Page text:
Credit Report Errors — Fix Them Before They Fix You

So you’ve located an error on your credit report that’s costing you a few precious points on your credit score. Could be the credit reporting agency confused you with a Jane Doe of the same name or a creditor failed to record a settled account.

Regardless of how it got there, there’s a mistake that needs fixing, or else you may suffer the consequences of higher interest loans or, worse yet, rejected credit and employment opportunities.

It will take some effort on your part to amend the problem. But, according to the Fair Credit Reporting Act, the burden of repairing your payment history ultimately rests on the credit bureau and the organization that reported the aforementioned offensive credit information. Start by contacting all three credit bureaus (Equifax – 800-525-6285,; Experian – 800-301-7195,; Trans Union – 800-680-7289, in writing and explain what information you believe is inaccurate. A sample letter can be found on the Federal Trade Commission Web site. You’ll want to include your full name, address and clearly identify each item in your report under dispute. Include any supporting information or documentation to further your position. Remember to ask that the errors be deleted or corrected, and be sure to include a copy of your report with those disputed items circled for reference.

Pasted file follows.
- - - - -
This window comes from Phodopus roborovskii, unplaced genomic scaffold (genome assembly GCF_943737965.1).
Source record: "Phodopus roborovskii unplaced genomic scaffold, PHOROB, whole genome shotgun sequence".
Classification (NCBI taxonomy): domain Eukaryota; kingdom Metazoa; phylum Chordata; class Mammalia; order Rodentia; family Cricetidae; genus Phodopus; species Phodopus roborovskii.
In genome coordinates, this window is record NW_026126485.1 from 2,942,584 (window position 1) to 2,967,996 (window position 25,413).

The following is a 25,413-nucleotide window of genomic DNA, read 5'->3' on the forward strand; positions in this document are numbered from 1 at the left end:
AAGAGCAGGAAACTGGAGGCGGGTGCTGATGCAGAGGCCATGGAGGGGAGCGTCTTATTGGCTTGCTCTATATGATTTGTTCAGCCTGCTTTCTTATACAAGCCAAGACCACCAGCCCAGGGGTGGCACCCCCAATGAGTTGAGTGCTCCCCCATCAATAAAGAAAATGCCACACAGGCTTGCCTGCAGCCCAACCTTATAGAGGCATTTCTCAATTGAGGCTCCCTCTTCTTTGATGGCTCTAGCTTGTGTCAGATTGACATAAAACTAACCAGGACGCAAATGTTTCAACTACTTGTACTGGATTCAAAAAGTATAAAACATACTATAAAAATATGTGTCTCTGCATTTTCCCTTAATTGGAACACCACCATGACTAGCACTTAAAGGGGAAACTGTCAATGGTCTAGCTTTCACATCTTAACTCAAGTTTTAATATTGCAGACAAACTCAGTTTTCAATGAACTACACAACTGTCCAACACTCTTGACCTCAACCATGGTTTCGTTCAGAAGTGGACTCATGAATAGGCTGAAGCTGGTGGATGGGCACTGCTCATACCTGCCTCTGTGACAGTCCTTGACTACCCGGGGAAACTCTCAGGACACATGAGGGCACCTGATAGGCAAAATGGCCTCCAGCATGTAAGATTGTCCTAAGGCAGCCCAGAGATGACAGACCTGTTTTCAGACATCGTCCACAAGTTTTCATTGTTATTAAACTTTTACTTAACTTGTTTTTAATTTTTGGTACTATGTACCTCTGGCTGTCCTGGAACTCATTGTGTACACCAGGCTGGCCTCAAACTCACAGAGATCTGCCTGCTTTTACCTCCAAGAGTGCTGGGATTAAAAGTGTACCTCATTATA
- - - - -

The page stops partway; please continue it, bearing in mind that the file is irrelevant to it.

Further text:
Send the letters certified mail, return receipt requested, to document the credit reporting agencies have received the claim. Credit bureaus must reinvestigate items in question within a reasonable period of time, typically defined as no more than 30 days, and will forward all relevant data to the information provider who will also reinvestigate. If the information provider finds the disputed information to be inaccurate or can no longer be verified, the consumer reporting agency must delete the information and notify the consumer.

When the reinvestigation is complete, the credit bureau must give you the written results and a free copy of your report if the dispute results in a change of information. Further, per your request, the credit bureau must send notices of corrections to anyone who received your report in the past six months. If the reinvestigation does not resolve your dispute, insist that the dispute be included in your file and in future reports.

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